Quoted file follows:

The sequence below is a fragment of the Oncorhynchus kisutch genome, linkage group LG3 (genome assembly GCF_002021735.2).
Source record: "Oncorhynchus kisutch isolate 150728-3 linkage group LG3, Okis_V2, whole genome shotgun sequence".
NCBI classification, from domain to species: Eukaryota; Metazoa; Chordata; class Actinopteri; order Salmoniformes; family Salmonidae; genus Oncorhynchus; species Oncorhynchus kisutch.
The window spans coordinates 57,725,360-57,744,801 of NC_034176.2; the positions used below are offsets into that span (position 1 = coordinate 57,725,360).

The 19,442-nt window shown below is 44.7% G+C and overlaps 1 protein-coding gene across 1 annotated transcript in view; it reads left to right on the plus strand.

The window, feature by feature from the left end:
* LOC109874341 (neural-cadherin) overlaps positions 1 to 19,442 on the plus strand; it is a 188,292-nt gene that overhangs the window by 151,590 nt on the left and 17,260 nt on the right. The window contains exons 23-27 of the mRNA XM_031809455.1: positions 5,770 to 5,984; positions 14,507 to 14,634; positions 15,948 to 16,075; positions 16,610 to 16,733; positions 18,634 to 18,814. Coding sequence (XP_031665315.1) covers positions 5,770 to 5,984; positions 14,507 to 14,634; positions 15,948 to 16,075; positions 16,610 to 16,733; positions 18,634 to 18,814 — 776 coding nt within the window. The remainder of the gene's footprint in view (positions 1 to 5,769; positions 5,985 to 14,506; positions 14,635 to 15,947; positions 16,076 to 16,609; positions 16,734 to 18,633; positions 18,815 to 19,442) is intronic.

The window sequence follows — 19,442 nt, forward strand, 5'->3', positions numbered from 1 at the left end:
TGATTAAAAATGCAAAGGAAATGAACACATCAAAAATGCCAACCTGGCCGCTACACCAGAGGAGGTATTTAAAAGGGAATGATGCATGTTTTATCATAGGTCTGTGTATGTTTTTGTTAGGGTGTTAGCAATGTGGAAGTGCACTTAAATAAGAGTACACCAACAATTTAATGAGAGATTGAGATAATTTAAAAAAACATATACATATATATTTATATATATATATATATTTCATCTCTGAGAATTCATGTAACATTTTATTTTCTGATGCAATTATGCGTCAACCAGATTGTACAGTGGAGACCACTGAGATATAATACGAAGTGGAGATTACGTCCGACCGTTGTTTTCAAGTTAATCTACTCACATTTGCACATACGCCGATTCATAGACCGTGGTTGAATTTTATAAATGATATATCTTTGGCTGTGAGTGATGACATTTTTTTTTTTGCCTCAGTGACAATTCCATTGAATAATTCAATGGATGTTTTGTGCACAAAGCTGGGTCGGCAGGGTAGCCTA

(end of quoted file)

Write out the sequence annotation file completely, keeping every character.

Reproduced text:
The sequence below is a fragment of the Oncorhynchus kisutch genome, linkage group LG3 (genome assembly GCF_002021735.2).
Source record: "Oncorhynchus kisutch isolate 150728-3 linkage group LG3, Okis_V2, whole genome shotgun sequence".
NCBI classification, from domain to species: Eukaryota; Metazoa; Chordata; class Actinopteri; order Salmoniformes; family Salmonidae; genus Oncorhynchus; species Oncorhynchus kisutch.
The window spans coordinates 57,725,360-57,744,801 of NC_034176.2; the positions used below are offsets into that span (position 1 = coordinate 57,725,360).

The 19,442-nt window shown below is 44.7% G+C and overlaps 1 protein-coding gene across 1 annotated transcript in view; it reads left to right on the plus strand.

The window, feature by feature from the left end:
* LOC109874341 (neural-cadherin) overlaps positions 1 to 19,442 on the plus strand; it is a 188,292-nt gene that overhangs the window by 151,590 nt on the left and 17,260 nt on the right. The window contains exons 23-27 of the mRNA XM_031809455.1: positions 5,770 to 5,984; positions 14,507 to 14,634; positions 15,948 to 16,075; positions 16,610 to 16,733; positions 18,634 to 18,814. Coding sequence (XP_031665315.1) covers positions 5,770 to 5,984; positions 14,507 to 14,634; positions 15,948 to 16,075; positions 16,610 to 16,733; positions 18,634 to 18,814 — 776 coding nt within the window. The remainder of the gene's footprint in view (positions 1 to 5,769; positions 5,985 to 14,506; positions 14,635 to 15,947; positions 16,076 to 16,609; positions 16,734 to 18,633; positions 18,815 to 19,442) is intronic.

The window sequence follows — 19,442 nt, forward strand, 5'->3', positions numbered from 1 at the left end:
TGATTAAAAATGCAAAGGAAATGAACACATCAAAAATGCCAACCTGGCCGCTACACCAGAGGAGGTATTTAAAAGGGAATGATGCATGTTTTATCATAGGTCTGTGTATGTTTTTGTTAGGGTGTTAGCAATGTGGAAGTGCACTTAAATAAGAGTACACCAACAATTTAATGAGAGATTGAGATAATTTAAAAAAACATATACATATATATTTATATATATATATATATTTCATCTCTGAGAATTCATGTAACATTTTATTTTCTGATGCAATTATGCGTCAACCAGATTGTACAGTGGAGACCACTGAGATATAATACGAAGTGGAGATTACGTCCGACCGTTGTTTTCAAGTTAATCTACTCACATTTGCACATACGCCGATTCATAGACCGTGGTTGAATTTTATAAATGATATATCTTTGGCTGTGAGTGATGACATTTTTTTTTTTGCCTCAGTGACAATTCCATTGAATAATTCAATGGATGTTTTGTGCACAAAGCTGGGTCGGCAGGGTAGCCTA